Unique Fishes of Sicily Island Hills

Posted: October 17, 2009 in Homepage
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Because of an outstanding ULM biology professor emeritus and the exceptional graduate students at the University of Louisiana-Monroe, many of whom have been employed with federal and state agencies, the fish collection at the ULM Museum of Natural History is not only one of the largest in the United States but also one of the finest research collections in the United States.

So when I wanted to know something of the unique fishes at Sicily Island Hills I naturally asked my friend Professor Emeritus Neil H. Douglas for assistance. Neil is author of the definitive book “Freshwater Fishes of Louisiana”. If this post should trigger your interest in freshwater fishes of Louisiana, check out Neil’s book at your local library, look for it at your locally owned bookstore  or acquire it online.

Having done field research all over Louisiana and beyond, Neil was most familiar with the fishes and waters of Sicily Island Hills.

According to Dr. Douglas there are two fishes of special interest in the Sicily Island Hills, Notropis longirostris also called the Longnose Shiner and Campostoma anomalum, the Central Stoneroller.  Another special fish in the surrounding area west of Sicily Island Hills is  Notropis sabinae known as  the Sabine Shiner. All three species belong to the Cyprinid family. Most people are more familiar with Goldfish, which are also a member of the Cyprinid family.

In August 1968 Ross Edward Hamilton Jr., a graduate student in the Northeast Louisiana State College (NLSC), now ULM, biology department published the results of his research in and around the Sicily Island Hills in his thesis entitled “Isolated Populations of Cyprinid Fishes from the Eastern Extension of the Kisatchie Wold”.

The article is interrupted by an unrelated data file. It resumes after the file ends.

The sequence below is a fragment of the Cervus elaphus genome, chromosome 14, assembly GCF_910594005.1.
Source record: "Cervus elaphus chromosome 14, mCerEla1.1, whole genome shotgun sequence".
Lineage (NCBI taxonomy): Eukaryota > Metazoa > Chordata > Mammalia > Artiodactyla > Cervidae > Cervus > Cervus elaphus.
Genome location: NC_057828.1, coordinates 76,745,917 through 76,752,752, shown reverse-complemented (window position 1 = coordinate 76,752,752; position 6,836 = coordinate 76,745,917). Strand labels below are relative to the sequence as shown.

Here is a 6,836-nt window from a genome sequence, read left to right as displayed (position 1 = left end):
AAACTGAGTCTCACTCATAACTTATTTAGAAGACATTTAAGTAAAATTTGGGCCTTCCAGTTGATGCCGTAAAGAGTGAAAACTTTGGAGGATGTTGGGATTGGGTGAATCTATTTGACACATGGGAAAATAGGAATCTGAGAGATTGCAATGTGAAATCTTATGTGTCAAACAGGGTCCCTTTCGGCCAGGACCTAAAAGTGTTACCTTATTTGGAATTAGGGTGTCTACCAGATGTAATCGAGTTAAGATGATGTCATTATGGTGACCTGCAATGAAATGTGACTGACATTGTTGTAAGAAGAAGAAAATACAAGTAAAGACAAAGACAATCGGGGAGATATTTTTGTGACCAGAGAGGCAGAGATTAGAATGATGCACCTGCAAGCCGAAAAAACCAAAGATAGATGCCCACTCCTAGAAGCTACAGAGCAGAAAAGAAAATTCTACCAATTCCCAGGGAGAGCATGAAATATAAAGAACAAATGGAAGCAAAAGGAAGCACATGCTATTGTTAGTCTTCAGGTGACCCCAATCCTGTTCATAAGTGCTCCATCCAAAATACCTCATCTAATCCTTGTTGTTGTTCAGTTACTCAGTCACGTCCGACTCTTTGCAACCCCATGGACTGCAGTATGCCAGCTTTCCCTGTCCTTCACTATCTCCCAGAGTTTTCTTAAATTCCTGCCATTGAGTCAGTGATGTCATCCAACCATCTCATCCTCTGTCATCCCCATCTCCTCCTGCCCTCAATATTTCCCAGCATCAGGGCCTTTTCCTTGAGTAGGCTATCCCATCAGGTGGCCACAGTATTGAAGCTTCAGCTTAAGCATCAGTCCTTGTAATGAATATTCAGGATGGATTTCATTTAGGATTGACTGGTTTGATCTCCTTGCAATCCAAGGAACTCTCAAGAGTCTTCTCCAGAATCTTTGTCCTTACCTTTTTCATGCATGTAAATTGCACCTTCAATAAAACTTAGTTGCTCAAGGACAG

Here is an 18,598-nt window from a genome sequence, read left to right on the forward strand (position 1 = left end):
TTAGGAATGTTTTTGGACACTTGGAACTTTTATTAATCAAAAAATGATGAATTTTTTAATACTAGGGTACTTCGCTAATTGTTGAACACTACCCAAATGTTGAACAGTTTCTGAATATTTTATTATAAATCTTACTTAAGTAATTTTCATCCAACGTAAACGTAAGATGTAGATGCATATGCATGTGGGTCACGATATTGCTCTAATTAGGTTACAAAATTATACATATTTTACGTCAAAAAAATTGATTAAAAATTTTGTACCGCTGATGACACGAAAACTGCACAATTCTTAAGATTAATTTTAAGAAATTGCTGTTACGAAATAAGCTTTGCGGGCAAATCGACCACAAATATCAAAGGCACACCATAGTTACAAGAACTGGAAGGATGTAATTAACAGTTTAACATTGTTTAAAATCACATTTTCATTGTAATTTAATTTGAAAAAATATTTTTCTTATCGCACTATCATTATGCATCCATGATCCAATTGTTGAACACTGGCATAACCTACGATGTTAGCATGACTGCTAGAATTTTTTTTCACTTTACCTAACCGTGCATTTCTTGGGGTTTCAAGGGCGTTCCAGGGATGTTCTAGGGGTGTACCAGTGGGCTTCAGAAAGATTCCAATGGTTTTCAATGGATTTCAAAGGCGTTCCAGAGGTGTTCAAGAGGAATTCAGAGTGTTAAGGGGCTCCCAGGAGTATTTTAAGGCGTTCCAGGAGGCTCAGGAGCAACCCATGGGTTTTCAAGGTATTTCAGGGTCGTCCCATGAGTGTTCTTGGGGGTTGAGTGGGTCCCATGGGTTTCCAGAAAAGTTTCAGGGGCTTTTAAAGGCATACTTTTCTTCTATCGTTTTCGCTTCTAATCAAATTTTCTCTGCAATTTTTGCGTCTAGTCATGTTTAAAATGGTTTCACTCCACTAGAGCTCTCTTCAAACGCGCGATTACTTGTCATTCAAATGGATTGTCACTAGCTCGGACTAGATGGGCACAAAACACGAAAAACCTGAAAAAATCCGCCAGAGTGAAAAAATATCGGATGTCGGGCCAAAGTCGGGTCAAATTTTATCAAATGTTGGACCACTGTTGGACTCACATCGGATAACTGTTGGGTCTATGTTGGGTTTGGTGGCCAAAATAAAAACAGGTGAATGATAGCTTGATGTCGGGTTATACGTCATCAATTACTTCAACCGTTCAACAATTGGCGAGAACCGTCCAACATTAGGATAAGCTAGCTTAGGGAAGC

The Kisatchie Wold is an area that all Louisiana school children learn about in elementary Geography classes. It is a physiographic feature that begins in Texas and ends at the Sicily Island Hills. Considering its length and ecological makeup in Texas and Louisiana, plus the fact that in Mississippi similar hills and environments exist, it would not stretch the imagination to believe that before the Mississippi River broke through the area, perhaps these hills were once united.

With Ross’s kind permission I will share with you his findings. Ross stated that his “study was initiated when collections of fishes from the Kisatchie Wold area of east central Louisiana revealed the presence of the cyprinid species  Notropis longirostris (Hay).  This was of special interest since “the Mississippi River and its flood plain apparently form a barrier to the east-west  movement of some fishes”. He further states, “The surface area is topographically and apparently ecologically similar to the area adjacent to the Mississippi River in south Mississippi and Louisiana  east of the Mississippi River”.  Ross believed that, ” the physical similarity of the hill country of Catahoula  Parish to areas east of the Mississippi suggests that faunal links may exist between the two areas”.

Notropis longirostris was described in 1880 by Hays from a collection of fishes from the Chickasawha River at Enterprise, in Clark County, Mississippi”. ” According to Hubbs and Walker (1942), this species is usually found in streams that possess a shifting sand bottom in moderately rapid water at depths varying from a few feet to 18 inches”. “Notropis longirostris is usually found in short sand shoals between pools or in the current along feather edges of pools”.